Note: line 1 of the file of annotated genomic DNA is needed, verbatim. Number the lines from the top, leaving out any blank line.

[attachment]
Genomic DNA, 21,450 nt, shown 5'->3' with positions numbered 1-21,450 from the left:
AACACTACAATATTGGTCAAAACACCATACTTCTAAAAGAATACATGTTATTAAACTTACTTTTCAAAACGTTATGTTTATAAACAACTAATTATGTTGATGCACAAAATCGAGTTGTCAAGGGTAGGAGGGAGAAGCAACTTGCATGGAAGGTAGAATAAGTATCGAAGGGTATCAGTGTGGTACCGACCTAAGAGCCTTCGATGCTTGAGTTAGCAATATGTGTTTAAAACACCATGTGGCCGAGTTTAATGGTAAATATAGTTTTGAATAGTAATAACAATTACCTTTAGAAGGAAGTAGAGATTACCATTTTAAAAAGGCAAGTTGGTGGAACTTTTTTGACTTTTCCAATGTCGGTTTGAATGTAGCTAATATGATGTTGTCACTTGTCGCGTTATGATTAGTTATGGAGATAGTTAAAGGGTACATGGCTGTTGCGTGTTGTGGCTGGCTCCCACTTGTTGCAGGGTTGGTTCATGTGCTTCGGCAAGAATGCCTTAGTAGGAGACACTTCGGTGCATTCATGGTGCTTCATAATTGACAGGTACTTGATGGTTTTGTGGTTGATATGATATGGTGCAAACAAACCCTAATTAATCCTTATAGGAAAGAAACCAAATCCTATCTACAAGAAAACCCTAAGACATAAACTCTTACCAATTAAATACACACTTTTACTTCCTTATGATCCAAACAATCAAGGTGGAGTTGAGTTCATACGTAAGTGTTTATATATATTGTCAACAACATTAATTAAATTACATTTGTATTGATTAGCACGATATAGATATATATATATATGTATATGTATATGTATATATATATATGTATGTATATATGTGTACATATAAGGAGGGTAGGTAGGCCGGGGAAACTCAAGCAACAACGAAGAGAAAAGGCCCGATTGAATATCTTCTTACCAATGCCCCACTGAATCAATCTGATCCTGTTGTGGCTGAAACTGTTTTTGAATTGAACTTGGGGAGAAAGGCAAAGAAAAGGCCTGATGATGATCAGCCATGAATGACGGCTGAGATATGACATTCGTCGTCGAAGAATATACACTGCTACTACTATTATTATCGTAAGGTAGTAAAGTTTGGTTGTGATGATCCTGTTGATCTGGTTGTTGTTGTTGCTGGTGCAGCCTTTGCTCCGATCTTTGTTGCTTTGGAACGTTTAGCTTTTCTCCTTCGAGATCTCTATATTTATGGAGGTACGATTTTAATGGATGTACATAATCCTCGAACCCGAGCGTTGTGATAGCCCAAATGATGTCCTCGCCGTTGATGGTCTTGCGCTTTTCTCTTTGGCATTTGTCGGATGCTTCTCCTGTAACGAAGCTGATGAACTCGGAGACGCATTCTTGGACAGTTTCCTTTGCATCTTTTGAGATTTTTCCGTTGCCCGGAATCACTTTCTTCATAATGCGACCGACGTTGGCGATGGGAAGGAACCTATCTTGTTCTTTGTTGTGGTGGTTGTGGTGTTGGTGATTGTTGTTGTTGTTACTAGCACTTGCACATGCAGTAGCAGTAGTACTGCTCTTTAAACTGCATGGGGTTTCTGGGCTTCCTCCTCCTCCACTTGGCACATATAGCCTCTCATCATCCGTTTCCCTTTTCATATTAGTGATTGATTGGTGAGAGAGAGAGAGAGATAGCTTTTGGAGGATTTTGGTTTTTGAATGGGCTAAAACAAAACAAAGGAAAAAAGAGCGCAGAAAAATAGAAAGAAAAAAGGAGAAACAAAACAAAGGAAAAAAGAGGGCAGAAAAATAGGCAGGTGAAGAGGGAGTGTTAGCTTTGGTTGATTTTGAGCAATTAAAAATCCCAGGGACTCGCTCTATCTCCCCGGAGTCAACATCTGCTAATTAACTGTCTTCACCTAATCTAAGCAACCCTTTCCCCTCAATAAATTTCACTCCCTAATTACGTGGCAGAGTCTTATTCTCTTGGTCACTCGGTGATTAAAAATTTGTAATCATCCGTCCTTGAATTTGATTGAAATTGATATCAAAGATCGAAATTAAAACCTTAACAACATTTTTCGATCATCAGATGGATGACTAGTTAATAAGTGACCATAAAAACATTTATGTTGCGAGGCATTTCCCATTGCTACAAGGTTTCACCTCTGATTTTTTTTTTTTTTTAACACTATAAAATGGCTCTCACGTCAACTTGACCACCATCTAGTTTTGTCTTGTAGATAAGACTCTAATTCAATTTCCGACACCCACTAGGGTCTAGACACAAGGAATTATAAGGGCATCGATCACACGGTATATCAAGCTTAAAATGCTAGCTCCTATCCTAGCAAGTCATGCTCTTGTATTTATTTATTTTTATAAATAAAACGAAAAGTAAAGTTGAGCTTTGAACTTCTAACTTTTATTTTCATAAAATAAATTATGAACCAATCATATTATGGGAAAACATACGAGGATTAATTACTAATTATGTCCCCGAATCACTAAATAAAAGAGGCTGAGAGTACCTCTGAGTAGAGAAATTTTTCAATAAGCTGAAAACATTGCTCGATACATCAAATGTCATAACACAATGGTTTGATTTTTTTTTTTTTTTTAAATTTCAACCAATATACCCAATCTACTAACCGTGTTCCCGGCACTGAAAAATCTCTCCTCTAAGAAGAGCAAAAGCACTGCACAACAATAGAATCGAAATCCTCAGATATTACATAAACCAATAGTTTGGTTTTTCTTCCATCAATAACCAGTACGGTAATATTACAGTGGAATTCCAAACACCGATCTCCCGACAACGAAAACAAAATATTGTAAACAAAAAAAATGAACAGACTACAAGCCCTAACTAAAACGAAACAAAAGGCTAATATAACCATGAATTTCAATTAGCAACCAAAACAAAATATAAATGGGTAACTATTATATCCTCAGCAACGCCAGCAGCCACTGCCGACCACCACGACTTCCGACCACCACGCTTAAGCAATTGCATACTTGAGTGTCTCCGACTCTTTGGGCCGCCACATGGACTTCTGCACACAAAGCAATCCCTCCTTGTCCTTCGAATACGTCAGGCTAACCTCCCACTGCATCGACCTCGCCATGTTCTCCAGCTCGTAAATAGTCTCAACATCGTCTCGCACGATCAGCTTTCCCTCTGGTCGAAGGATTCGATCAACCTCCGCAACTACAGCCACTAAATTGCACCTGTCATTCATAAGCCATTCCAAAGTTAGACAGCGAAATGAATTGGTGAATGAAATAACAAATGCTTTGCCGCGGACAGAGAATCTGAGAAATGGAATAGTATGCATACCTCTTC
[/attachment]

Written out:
Genomic DNA, 21,450 nt, shown 5'->3' with positions numbered 1-21,450 from the left: